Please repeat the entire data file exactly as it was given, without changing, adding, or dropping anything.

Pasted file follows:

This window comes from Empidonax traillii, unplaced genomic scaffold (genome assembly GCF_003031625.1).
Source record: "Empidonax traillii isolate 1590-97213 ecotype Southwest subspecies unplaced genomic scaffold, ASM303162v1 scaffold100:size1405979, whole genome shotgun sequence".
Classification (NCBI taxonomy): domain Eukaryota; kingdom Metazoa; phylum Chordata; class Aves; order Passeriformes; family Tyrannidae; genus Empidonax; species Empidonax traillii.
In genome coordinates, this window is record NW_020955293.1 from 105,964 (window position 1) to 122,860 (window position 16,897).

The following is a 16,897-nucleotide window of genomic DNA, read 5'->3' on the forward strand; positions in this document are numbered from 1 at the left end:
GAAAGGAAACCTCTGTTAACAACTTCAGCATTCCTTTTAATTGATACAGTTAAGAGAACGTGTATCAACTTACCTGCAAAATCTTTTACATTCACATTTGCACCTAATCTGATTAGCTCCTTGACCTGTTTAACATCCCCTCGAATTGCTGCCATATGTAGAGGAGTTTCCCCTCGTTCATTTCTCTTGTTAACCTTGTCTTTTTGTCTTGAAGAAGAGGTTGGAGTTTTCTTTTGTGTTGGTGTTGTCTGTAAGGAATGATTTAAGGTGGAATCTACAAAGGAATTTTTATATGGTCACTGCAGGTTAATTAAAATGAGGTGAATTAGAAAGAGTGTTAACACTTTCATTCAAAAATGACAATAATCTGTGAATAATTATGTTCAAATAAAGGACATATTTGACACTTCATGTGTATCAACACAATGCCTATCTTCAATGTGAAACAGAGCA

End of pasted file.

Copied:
This window comes from Empidonax traillii, unplaced genomic scaffold (genome assembly GCF_003031625.1).
Source record: "Empidonax traillii isolate 1590-97213 ecotype Southwest subspecies unplaced genomic scaffold, ASM303162v1 scaffold100:size1405979, whole genome shotgun sequence".
Classification (NCBI taxonomy): domain Eukaryota; kingdom Metazoa; phylum Chordata; class Aves; order Passeriformes; family Tyrannidae; genus Empidonax; species Empidonax traillii.
In genome coordinates, this window is record NW_020955293.1 from 105,964 (window position 1) to 122,860 (window position 16,897).

The following is a 16,897-nucleotide window of genomic DNA, read 5'->3' on the forward strand; positions in this document are numbered from 1 at the left end:
GAAAGGAAACCTCTGTTAACAACTTCAGCATTCCTTTTAATTGATACAGTTAAGAGAACGTGTATCAACTTACCTGCAAAATCTTTTACATTCACATTTGCACCTAATCTGATTAGCTCCTTGACCTGTTTAACATCCCCTCGAATTGCTGCCATATGTAGAGGAGTTTCCCCTCGTTCATTTCTCTTGTTAACCTTGTCTTTTTGTCTTGAAGAAGAGGTTGGAGTTTTCTTTTGTGTTGGTGTTGTCTGTAAGGAATGATTTAAGGTGGAATCTACAAAGGAATTTTTATATGGTCACTGCAGGTTAATTAAAATGAGGTGAATTAGAAAGAGTGTTAACACTTTCATTCAAAAATGACAATAATCTGTGAATAATTATGTTCAAATAAAGGACATATTTGACACTTCATGTGTATCAACACAATGCCTATCTTCAATGTGAAACAGAGCA